Attorneys Continue to Spar Over Arkansas Law Prohibiting Abortion

On Monday Arkansas Attorney General Leslie Rutledge’s office filed a brief in federal court arguing that U.S. District judge Kristine Baker should not block a new state law prohibiting abortion.

Act 309 of 2021 generally prohibits abortion in Arkansas except in cases when the mother’s life is in jeopardy. The law passed with overwhelming support from the state legislature earlier this year, and it is slated to take effect July 28.

Last month the ACLU and abortionists filed a lawsuit against the state over Act 309.

On June 14 the ACLU asked U.S. District Judge Kristine Baker to issue a temporary restraining order and preliminary injunction that would block the state from enforcing Act 309.

On Monday the Arkansas Attorney General’s office responded to the ACLU’s request.

The A.G.’s team argues that pro-abortion rulings like Planned Parenthood v. Casey need to be reevaluated and overturned — and that the U.S. Supreme Court is liable to do that in its upcoming Dobbs v. Jackson Women’s Health Organization case out of Mississippi.

The A.G.’s brief also argues that past court decisions like Roe v. Wade and Planned Parenthood v. Casey “were wrongly decided” and that “there is no doubt that the fetus is a human life — not mere tissue, not ‘potential life,’ and not ‘the product of conception.'”

As we have written before, U.S. District Judge Kristine Baker has consistently ruled in favor of the ACLU and Planned Parenthood. In light of that fact, many expect Attorney General Rutledge’s arguments to fall on deaf ears in Judge Baker’s court.

However, the judges above her at the Eighth Circuit Court of Appeals have overturned some of her bad rulings in the past.

While it seems likely that Judge Baker will block Arkansas’ pro-life law in the short run, the Eighth Circuit may not agree with her decision on appeal.

In the long run, this lawsuit will give federal courts an opportunity to reverse decades of bad case law on abortion.

That means there is potential for significant, pro-life victories down the road.

ACLU Plans to Challenge Arkansas’ New Laws, Opposes Religious Freedom Amendment

Last week the ACLU of Arkansas issued a report calling the state’s 2021 legislative session “a catastrophe for civil and human rights in Arkansas.”

The report heavily criticized some of the good laws the Arkansas Legislature passed this year, including:

  • Act 309 / S.B. 6 (Prohibiting Abortion): This good law by Sen. Jason Rapert (R – Conway) and Rep. Mary Bentley (R – Perryville) prohibits abortion in Arkansas, except in cases when the mother’s life is in jeopardy. This could save the lives of thousands of children and give the courts an opportunity to overturn bad, pro-abortion rulings. Read The Law Here.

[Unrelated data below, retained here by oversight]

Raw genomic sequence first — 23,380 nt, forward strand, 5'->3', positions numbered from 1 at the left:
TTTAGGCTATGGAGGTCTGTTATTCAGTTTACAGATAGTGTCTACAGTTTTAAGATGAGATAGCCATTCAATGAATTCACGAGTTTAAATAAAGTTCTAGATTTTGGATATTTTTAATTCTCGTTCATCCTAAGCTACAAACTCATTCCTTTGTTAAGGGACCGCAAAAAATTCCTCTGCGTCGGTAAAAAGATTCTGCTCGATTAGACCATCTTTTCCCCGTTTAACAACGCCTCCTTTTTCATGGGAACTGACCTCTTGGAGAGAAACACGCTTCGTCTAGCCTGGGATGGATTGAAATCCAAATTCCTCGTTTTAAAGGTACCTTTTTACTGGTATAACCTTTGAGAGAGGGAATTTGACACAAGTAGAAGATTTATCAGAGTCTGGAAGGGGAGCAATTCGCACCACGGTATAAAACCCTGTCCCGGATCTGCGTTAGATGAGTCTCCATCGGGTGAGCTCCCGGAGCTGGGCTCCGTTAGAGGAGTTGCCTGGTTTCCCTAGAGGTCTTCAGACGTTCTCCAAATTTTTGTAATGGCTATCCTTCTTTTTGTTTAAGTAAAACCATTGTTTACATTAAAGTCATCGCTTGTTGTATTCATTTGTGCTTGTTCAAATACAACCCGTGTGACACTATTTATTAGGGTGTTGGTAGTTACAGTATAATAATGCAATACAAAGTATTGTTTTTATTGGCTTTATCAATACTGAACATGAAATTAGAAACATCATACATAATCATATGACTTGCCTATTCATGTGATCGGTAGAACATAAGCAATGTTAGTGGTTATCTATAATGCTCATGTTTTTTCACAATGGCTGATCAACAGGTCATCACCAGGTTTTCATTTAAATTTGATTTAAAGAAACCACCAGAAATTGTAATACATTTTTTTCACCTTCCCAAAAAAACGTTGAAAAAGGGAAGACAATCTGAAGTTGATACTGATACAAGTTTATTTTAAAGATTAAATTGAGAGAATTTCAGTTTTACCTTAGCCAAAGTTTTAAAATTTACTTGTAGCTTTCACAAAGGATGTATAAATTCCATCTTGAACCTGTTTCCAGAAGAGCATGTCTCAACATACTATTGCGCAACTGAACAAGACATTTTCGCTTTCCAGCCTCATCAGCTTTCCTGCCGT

• Act 626 / H.B. 1570 (Prohibiting Sex-Reassignment on Children): This good law by Rep. Robin Lundstrum (R – Springdale) and Sen. Alan Clark (R – Lonsdale) prohibits sex-reassignment procedures on children. The law also prevents funding of sex-reassignment procedures performed on children. This law will protect children from being subjected to surgeries and procedures that can leave them sterilized and permanently scarred. Read The Law Here.
  • Act 461 / S.B. 354 (Protecting Fairness in Women’s Sports): This good law by Sen. Missy Irvin (R – Mountain View) and Rep. Sonia Barker (R -Smackover) would prevent male student athletes from competing against girls in women’s athletics. This would protect fairness for girls’ sports at school in Arkansas. Read The Law Here.
  • S.J.R. 14 (Religious Freedom Amendment): S.J.R. 14 by Sen. Jason Rapert (R – Conway) and Rep. Jimmy Gazaway (R – Paragould) amends the Arkansas Constitution. It prevents the government from burdening a person’s free exercise of religion. The measure is similar to Arkansas’ state Religious Freedom Restoration Act. Family Council strongly supports this good amendment to the Arkansas Constitution. Read The Measure Here.

The ACLU indicated it plans to file lawsuits to block the state from enforcing Act 309 and Act 626.

If the ACLU follows through with its lawsuit against Act 309 (S.B. 6), it will give the federal courts an opportunity to reverse decades of bad case law on abortion — including possibly overturning or Roe v. Wade, Planned Parenthood v. Casey, and other pro-abortion decisions.

The ACLU also said “The Arkansas Religious Freedom Amendment [S.J.R. 14] would be among the most extreme of its kind in the country, giving people a basis to challenge and exempt themselves from virtually any state law.”

But that simply is not the case.

Most states in America have enacted Religious Freedom Restoration Acts similar to S.J.R. 14 already.

Alabama has had a religious freedom amendment very similar to S.J.R. 14 in its state constitution for many years.

Measures like S.J.R. 14 simply help restore protections for the free exercise of religion. It’s just a good amendment that will help ensure that our state constitution protects religious liberty in Arkansas.

That’s something that everybody ought to be able to support.